Descriptive passages in fiction Example: The iPhone 6 is unexpectedly light.
Teaching writing is tough. Each year, I set out to build a community of writers, and it is no easy task. One of the toughest things for my students is writing endings. They always start out with catchy beginnings only to get bogged down and just stop at the end.
It allows them to be creative, and it helps me to identify their voice as a writer. To start our mini-unit on writing endings, I gave my students a pre-assessment of the substandard to figure out where their knowledge is with writing endings.
These substandard writing assessments are from my English Language Arts Assessments and Teaching Notes for grades I call them writing partial completes in each of my assessments. Students must complete the writing to show their knowledge of the standard. You can see for this substandard assessment above, the ending is left out for students to complete.
Once I pre-assess students, I can then quickly check their work to figure out what I need to modify or differentiate in my teaching. Once I hand back their pre-assessments, they document their scores in their Student Data Tracking Bindersrate their levels of understanding of the standard, and we begin!
We start our lesson by addressing the standard so students know where they are headed with their learning. The great thing about this substandard is that it is extremely open ended. As long as students provide some type of closure or conclusion that follows from the narrated experiences or events, they will meet the standard.
The way in which a student can get there is endless. The main thing I focus on when teaching endings is to notice different endings in all of the literature that we read. Most of the time, students just finish a book without any reflection on the different strategies the author used to end the story.
I read a book or just the ending of a familiar bookhad students turn to a neighbor and share what they noticed, and then we came back together as a class to discuss. We then worked together to compile an anchor chart of what we noticed about the endings of these mentor texts.
I put out a basket of books on each table for students to read through. Then, they used sticky notes to write down what they noticed. After students had been given enough time, we came back together and shared more of what we noticed. This ended our lesson for the day.
If you feel like your students need an extra day with any of the mini-lessons, give them that time in order to make sure they understand the content. Some students may need more time, and some may need less time.
On day 1, we noticed different ways in which authors end their stories. We revisited a few more picture books as mentor texts. I specifically chose mentor texts with endings that I knew my students needed a bit more help with. For example, I knew they were extremely familiar with the question, dialogue, and funny endings, so I chose to grab mentor texts that had cliffhanger and reflection endings to give my students the extra practice.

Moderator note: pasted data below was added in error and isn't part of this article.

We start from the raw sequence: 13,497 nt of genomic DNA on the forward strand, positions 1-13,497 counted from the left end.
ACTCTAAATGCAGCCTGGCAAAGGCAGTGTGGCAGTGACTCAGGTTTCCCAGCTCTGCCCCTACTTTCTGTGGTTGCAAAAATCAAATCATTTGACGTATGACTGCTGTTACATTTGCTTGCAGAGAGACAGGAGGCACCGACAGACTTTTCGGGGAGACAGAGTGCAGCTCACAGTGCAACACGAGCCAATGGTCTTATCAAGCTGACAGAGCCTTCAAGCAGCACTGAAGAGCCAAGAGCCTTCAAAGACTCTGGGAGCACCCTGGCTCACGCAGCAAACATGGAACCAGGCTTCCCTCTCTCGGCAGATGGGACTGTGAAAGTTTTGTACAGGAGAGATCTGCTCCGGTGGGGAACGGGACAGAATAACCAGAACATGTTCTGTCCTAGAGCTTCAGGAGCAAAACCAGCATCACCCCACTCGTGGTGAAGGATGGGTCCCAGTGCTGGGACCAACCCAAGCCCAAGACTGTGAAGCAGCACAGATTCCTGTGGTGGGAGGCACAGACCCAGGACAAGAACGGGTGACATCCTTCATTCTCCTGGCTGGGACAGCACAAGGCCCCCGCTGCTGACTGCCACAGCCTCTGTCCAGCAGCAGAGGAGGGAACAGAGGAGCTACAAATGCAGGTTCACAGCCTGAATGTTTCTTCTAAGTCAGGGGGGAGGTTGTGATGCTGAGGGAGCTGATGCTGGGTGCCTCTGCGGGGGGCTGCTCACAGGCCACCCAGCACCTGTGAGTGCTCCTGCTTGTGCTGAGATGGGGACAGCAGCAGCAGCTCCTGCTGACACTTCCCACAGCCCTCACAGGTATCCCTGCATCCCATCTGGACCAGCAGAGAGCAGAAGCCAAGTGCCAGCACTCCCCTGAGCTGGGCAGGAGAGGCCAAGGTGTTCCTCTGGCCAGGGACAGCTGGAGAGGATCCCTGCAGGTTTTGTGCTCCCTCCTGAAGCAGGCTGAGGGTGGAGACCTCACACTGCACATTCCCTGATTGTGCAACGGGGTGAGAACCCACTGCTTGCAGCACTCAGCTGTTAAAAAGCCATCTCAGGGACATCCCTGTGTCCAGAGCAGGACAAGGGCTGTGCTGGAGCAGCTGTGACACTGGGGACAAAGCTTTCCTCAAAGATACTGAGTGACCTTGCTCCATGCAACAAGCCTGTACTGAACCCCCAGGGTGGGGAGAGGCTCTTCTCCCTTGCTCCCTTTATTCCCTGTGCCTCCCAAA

We gathered this information from all of the different picture books we looked through the day before.
I created a printable version of this anchor chart for students to reference. You can click HERE to grab it as a freebie to use with your students. Now that students can name each ending, they can have a different focus when they are sifting through these picture books.
After students had been given enough time to explore more endings, we came back together as a class and shared our findings. Since this mini-lesson was a bit longer, students only had a few moments to go back to their writing.
Students have now had at least two days worth of exposure to many different types of endings.
On day 3, I did a quick re-visit of the anchor chart, and we recapped what we had learned over the last few days. I answered any questions students had and reminded them of the focus of the standard. Remember to also have your students rate and date their understanding of the standard if you are using my Student Data Tracking Binders.
While my students worked to revise their endings, I pulled small groups for re-teachings, conferenced one-on-one with a few students, and walked the room peeking over the shoulders of as many writers as possible. I especially kept my eye out for students who had done a great job revising their endings with the strategies they learned.
After having the chance to write for some time, I stopped my students and pulled them back together to quickly discuss their progress.The past several decades have seen an explosion of interest in narrative, with this multifaceted object of inquiry becoming a central concern in a wide range of disciplinary fields and research contexts.
This is such a sweet story. I’ve been wheeled into an operating room and while my feelings going into it were a little different from yours, I recognized all of them.
Ordinary, said Aunt Lydia, is what you are used to. This may not seem ordinary to you now, but after a time it will. It will become ordinary. This quotation is from the end of Chapter 6. Offred and Ofglen are standing by the Wall, looking at the bodies of people who have been hanged by Gilead.
The. This webpage is for Dr.
Wheeler's literature students, and it offers introductory survey information concerning the literature of classical China, classical Rome, classical Greece, the Bible as Literature, medieval literature, Renaissance literature, and genre studies.
Art definition, the quality, production, expression, or realm, according to aesthetic principles, of what is beautiful, appealing, or of more than ordinary significance. See more. A writer’s style is a reflection of his or her personality, unique voice, and way of approaching the audience and readers.
However, every piece writers write is for a specific purpose—for example, writers may want to explain how something works or persuade people to agree with their point of view.